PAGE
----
Summary: Don't drop the ball; provide loving leadership.

Christmas Through the Eyes of a Man

Matthew 1:18-25

Rev. Brian Bill


Two weeks ago, Steve Johnson, a receiver for the Buffalo Bills, inexplicably dropped what would’ve been a game-winning 40-yard easy touchdown catch against the Pittsburgh Steelers in overtime. After dropping it, he sat despondently in the back of the end zone before a teammate picked him up. After the game, a teary-eyed Johnson talked about how he was feeling: “I’ll never get over it. Ever. It comes down to one play and you drop the ball. You’re a receiver. You don’t drop the ball. I won’t get over it.”

However, Johnson wasn’t done venting. A couple hours later, this is what he “tweeted” on Twitter: “I PRAISE YOU 24/7!!!!!! AND THIS HOW YOU DO ME!!!!! YOU EXPECT ME TO LEARN FROM THIS??? HOW???!!! ILL NEVER FORGET THIS!! EVER!!! THX THO...”

This morning I want to suggest that we can be like Johnson and blame God or we can be like Joseph and believe God. Last week we looked at Christmas through the eyes of Mary and discovered that while we can’t always control our immediate reaction, we can and must control our ultimate response. We can do that because nothing is impossible with God. And today we want to focus on how Joseph viewed Christmas. By the way, much of this message will be directed to men but it will also apply to everyone in some way.

Are you aware that men and women are different? Here are some advantages to being a man…

* The garage is all yours

* Wedding plans take care of themselves

* Phone conversations are over in 30 seconds flat

* The same hairstyle lasts for years, maybe decades

* You only have to shave your face and neck

* You can play with toys all your life

* You can do Christmas shopping for 25 relatives on December 24th in 25 minutes or less

What We Know About Joe

While there are certainly some pluses to being a man, some men have a mess of problems as well. Here are some things we know about Joe.

* He was a carpenter/stone mason.

* He was from Nazareth. A disciple named Nathanael said these words in John 1:46: “Nazareth! Can anything good come from there?”

* He was poor.

* His lineage was under a curse. While he was related to King David, one of his relatives really messed things up for him. In Jeremiah 36 we read of a wicked king named Jehoiakim who when confronted with Scripture, decided to burn the scroll written by the prophet Jeremiah. As a result, verse 30 states: “…He will have no one to sit on the throne of David.” His name carried with it some shame.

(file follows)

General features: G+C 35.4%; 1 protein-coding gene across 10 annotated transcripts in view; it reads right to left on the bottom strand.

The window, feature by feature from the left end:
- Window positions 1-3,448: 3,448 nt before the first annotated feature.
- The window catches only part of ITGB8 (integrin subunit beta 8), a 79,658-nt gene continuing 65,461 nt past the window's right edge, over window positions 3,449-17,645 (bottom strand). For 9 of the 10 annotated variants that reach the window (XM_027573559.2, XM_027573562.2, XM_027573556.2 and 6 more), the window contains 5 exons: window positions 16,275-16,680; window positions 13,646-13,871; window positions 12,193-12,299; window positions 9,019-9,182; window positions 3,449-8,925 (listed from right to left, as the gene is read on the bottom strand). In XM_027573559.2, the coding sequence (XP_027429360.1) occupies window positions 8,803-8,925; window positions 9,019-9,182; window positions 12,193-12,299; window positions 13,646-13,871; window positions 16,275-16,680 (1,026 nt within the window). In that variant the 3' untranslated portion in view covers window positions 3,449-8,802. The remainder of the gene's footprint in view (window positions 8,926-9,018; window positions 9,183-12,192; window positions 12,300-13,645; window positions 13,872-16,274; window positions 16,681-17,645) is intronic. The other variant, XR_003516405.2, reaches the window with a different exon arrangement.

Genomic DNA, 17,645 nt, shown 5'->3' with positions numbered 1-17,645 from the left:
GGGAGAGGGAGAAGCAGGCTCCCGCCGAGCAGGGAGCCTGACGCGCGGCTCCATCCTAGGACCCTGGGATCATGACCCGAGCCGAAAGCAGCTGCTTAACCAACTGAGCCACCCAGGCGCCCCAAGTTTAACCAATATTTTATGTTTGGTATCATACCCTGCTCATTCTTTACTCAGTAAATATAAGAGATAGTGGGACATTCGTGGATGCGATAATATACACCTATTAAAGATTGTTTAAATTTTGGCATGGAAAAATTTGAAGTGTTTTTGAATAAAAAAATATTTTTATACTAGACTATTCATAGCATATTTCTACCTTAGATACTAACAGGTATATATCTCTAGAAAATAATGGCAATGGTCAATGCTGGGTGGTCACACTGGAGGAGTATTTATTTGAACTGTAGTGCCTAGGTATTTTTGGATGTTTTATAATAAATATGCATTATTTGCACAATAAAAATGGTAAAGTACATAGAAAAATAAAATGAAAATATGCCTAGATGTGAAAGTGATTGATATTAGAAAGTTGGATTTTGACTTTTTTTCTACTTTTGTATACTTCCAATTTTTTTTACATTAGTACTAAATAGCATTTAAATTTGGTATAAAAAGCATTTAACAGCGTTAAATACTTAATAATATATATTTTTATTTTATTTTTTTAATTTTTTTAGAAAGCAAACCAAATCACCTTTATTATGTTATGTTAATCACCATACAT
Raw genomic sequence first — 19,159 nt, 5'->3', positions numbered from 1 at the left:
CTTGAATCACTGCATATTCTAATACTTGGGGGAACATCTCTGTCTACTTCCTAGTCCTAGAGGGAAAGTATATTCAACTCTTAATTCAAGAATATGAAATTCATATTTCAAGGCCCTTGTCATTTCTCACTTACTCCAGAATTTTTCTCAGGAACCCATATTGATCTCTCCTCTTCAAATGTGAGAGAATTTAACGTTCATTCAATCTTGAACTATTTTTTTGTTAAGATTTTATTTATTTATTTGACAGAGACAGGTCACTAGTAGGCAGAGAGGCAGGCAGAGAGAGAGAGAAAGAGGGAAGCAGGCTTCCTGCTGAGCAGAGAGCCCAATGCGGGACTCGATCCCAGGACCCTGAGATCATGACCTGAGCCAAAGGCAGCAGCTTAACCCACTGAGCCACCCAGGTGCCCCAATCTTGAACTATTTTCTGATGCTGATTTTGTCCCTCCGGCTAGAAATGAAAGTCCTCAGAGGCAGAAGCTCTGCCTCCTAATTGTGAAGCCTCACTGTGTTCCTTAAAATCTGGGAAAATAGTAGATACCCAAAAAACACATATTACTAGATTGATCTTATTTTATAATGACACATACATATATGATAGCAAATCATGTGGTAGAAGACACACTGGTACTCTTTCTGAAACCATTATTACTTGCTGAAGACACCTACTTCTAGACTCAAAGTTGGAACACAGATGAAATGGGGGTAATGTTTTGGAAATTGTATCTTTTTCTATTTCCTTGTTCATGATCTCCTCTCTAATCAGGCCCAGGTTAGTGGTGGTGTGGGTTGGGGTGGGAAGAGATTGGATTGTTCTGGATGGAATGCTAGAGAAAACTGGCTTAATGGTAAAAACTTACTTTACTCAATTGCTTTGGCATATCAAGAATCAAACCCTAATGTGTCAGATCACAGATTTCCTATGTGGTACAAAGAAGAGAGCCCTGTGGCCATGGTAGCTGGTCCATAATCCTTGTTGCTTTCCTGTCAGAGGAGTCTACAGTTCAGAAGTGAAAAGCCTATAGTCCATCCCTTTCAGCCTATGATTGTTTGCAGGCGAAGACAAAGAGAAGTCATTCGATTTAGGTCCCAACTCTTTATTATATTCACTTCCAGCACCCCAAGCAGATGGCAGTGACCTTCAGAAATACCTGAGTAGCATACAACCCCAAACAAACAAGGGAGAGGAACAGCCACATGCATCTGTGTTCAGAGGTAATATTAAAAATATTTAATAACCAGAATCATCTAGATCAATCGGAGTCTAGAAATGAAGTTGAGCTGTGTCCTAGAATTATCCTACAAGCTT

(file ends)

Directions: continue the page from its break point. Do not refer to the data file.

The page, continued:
Joseph had a lot of things going against him. He could easily have blamed God for a job that didn’t generate much money, for living in a town that had a bad reputation, for being poor, and for coming from a family that had a fruitcake in it.

But he didn’t do that. He accepted what he had and was OK with what he didn’t have. Joseph was probably not too worried about his wedding plans to Mary because she was taking care of the details for that special day and he was building them a house. They were in the middle of their engagement period. Actually, it was called their betrothal, a one-year period of time that was as legally binding as marriage, though they didn’t live together. The purpose of this extended engagement time was to make sure that they were both faithful to each other and pure before God. Any sexual immorality would be severely punished and would be immediate grounds for divorce. This was a happy time, filled with dreaming and planning and building.

In verse 18, Joseph almost drops the ball as his plans bounce out of his hands and onto the ground: “This is how the birth of Jesus Christ came about: His mother Mary was pledged to be married to Joseph, but before they came together, she was found to be with child through the Holy Spirit.” How could this be? Joseph knew he wasn’t the father so Mary must have been unfaithful to him. Have you ever had your dream turn into a nightmare?

Joseph’s Reaction

Would you notice that Matthew 1:19 says that Joseph was a “righteous man”? He was no doubt hurt and angry but even in his pain; he reacted in a godly way. Actually, Joseph reacted to this news in a way that reflected his character and his growing relationship with God.

Last week in our small group we talked about how easy it is to react to bad news or difficulties in a way that is not appropriate. We then discussed that as we mature in our walk with Christ our reactions can change and become more God glorifying as we grow. This is certainly the case with Joseph.

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